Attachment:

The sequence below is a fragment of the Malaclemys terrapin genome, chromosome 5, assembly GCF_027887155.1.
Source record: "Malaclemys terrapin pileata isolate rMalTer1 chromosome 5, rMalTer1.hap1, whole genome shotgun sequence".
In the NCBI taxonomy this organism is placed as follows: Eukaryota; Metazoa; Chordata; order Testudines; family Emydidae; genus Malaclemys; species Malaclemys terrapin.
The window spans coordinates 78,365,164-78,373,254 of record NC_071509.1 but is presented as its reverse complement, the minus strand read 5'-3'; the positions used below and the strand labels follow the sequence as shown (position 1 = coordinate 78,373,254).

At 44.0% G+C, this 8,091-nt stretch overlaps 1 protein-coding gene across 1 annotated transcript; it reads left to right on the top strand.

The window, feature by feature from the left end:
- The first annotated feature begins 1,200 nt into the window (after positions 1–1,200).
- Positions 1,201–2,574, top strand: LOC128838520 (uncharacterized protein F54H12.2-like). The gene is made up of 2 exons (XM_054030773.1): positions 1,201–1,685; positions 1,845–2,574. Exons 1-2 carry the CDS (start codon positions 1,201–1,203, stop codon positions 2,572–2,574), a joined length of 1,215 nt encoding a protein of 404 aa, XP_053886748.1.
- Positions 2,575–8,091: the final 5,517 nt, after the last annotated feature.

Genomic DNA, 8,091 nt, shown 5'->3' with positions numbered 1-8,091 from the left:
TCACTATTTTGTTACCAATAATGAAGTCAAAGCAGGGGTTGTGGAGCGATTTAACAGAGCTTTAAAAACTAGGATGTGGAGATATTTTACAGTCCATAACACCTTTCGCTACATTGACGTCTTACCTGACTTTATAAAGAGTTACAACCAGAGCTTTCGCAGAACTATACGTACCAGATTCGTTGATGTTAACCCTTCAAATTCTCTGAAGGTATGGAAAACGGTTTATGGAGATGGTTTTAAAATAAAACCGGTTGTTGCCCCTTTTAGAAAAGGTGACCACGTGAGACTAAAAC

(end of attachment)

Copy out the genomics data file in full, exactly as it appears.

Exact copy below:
The sequence below is a fragment of the Malaclemys terrapin genome, chromosome 5, assembly GCF_027887155.1.
Source record: "Malaclemys terrapin pileata isolate rMalTer1 chromosome 5, rMalTer1.hap1, whole genome shotgun sequence".
In the NCBI taxonomy this organism is placed as follows: Eukaryota; Metazoa; Chordata; order Testudines; family Emydidae; genus Malaclemys; species Malaclemys terrapin.
The window spans coordinates 78,365,164-78,373,254 of record NC_071509.1 but is presented as its reverse complement, the minus strand read 5'-3'; the positions used below and the strand labels follow the sequence as shown (position 1 = coordinate 78,373,254).

At 44.0% G+C, this 8,091-nt stretch overlaps 1 protein-coding gene across 1 annotated transcript; it reads left to right on the top strand.

The window, feature by feature from the left end:
- The first annotated feature begins 1,200 nt into the window (after positions 1–1,200).
- Positions 1,201–2,574, top strand: LOC128838520 (uncharacterized protein F54H12.2-like). The gene is made up of 2 exons (XM_054030773.1): positions 1,201–1,685; positions 1,845–2,574. Exons 1-2 carry the CDS (start codon positions 1,201–1,203, stop codon positions 2,572–2,574), a joined length of 1,215 nt encoding a protein of 404 aa, XP_053886748.1.
- Positions 2,575–8,091: the final 5,517 nt, after the last annotated feature.

Genomic DNA, 8,091 nt, shown 5'->3' with positions numbered 1-8,091 from the left:
TCACTATTTTGTTACCAATAATGAAGTCAAAGCAGGGGTTGTGGAGCGATTTAACAGAGCTTTAAAAACTAGGATGTGGAGATATTTTACAGTCCATAACACCTTTCGCTACATTGACGTCTTACCTGACTTTATAAAGAGTTACAACCAGAGCTTTCGCAGAACTATACGTACCAGATTCGTTGATGTTAACCCTTCAAATTCTCTGAAGGTATGGAAAACGGTTTATGGAGATGGTTTTAAAATAAAACCGGTTGTTGCCCCTTTTAGAAAAGGTGACCACGTGAGACTAAAAC